My last post described a crisis of testing fraud in many of the big city school systems around the country.
These tests are being used to reward/punish students, teachers, schools and communities.
John Ewing, the former Executive Director of the American Mathematical Society has a great article in the recent Notices of the American Mathematical Society about the use of these tests to make decisions that effect the lives of the students, teachers schools and communities.
But using tests to evaluate teachers, schools, or programs has many problems. (For a readable and comprehensive account, see [Koretz 2008].) Here are four of the most important problems, taken from a much longer list…
4. Inflation. Test scores can be increased without increasing student learning. This assertion has been convincingly demonstrated, but it is widely ignored by many in the education establishment [Koretz 2008, chap. 10]. In fact, the assertion should not be surprising. Every teacher knows that providing strategies for test-taking can improve student performance and that narrowing the curriculum to conform precisely to the test (“teaching to the test”) can have an even greater effect. The evidence shows that these effects can be substantial: One can dramatically increase test scores while at the same time actually decreasing student learning. “Test scores” are not the same as “student achievement”.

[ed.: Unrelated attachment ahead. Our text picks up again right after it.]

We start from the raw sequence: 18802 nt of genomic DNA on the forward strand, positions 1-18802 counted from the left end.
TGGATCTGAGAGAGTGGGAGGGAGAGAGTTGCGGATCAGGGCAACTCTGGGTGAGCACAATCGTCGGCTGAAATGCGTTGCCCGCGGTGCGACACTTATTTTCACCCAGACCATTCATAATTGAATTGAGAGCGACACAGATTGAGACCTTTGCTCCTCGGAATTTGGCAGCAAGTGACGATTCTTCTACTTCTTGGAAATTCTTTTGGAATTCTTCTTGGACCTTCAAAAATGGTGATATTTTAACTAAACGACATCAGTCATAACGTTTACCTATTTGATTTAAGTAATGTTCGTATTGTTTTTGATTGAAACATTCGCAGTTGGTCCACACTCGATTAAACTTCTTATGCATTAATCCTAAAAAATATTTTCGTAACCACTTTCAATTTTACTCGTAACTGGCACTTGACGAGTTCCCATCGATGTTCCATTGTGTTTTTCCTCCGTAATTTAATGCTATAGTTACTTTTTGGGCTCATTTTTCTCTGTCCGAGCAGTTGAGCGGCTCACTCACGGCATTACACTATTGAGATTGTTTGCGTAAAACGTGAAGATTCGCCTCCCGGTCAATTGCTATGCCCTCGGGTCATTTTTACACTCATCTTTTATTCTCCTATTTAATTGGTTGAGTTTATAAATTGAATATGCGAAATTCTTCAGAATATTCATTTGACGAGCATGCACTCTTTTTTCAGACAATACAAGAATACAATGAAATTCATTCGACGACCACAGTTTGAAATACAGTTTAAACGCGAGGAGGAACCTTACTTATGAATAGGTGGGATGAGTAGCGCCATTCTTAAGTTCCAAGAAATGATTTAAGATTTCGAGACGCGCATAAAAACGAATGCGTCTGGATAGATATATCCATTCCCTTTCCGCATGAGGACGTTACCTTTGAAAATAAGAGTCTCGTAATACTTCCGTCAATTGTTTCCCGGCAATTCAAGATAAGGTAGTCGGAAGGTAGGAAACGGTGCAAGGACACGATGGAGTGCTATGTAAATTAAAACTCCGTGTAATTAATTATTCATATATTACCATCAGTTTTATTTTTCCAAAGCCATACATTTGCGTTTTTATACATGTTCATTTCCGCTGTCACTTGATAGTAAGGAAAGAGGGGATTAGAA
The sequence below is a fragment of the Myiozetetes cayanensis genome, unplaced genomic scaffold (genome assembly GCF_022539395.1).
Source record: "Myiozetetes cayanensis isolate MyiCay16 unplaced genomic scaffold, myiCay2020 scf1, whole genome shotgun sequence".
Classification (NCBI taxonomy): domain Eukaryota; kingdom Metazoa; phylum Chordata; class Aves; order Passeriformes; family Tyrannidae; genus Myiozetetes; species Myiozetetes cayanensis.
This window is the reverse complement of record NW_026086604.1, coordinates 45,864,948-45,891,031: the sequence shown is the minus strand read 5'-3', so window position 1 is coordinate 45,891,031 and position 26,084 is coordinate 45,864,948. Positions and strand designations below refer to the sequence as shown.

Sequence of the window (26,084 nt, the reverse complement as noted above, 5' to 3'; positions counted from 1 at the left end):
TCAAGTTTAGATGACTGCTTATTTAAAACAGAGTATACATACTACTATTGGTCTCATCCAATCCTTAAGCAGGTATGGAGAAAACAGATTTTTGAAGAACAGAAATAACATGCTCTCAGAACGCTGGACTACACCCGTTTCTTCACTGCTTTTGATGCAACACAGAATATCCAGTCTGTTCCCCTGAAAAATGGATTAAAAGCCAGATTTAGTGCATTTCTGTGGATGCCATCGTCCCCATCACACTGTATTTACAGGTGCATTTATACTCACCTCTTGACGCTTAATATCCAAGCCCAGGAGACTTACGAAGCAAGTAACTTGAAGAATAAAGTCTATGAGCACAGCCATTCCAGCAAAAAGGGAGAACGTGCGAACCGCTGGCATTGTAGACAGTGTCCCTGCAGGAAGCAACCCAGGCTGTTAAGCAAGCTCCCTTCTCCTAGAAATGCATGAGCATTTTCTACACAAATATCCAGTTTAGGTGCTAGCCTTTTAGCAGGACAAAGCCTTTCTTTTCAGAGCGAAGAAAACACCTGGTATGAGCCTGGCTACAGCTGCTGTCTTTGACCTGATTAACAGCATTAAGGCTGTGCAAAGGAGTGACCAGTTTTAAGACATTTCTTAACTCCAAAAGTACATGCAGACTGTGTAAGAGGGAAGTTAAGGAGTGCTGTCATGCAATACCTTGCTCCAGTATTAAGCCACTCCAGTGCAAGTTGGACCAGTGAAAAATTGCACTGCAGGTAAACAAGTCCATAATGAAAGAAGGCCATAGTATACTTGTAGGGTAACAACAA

This last problem plays a larger role as the stakes increase. This is often referred to as Campbell’s Law: “The more any quantitative social indicator is used for social decision-making, the more subject it will be to corruption pressures and the more apt it will be to distort and corrupt the social processes it is intended to measure” [Campbell 1976]. In its simplest form, this can mean that high-stakes tests are likely to induce some people (students, teachers, or administrators) to cheat…and they do [Gabriel 2010]. But the more common consequence of Campbell’s Law is a distortion of the education experience, ignoring things that are not tested (for example, student engagement and attitude) and concentrating on precisely those things that are.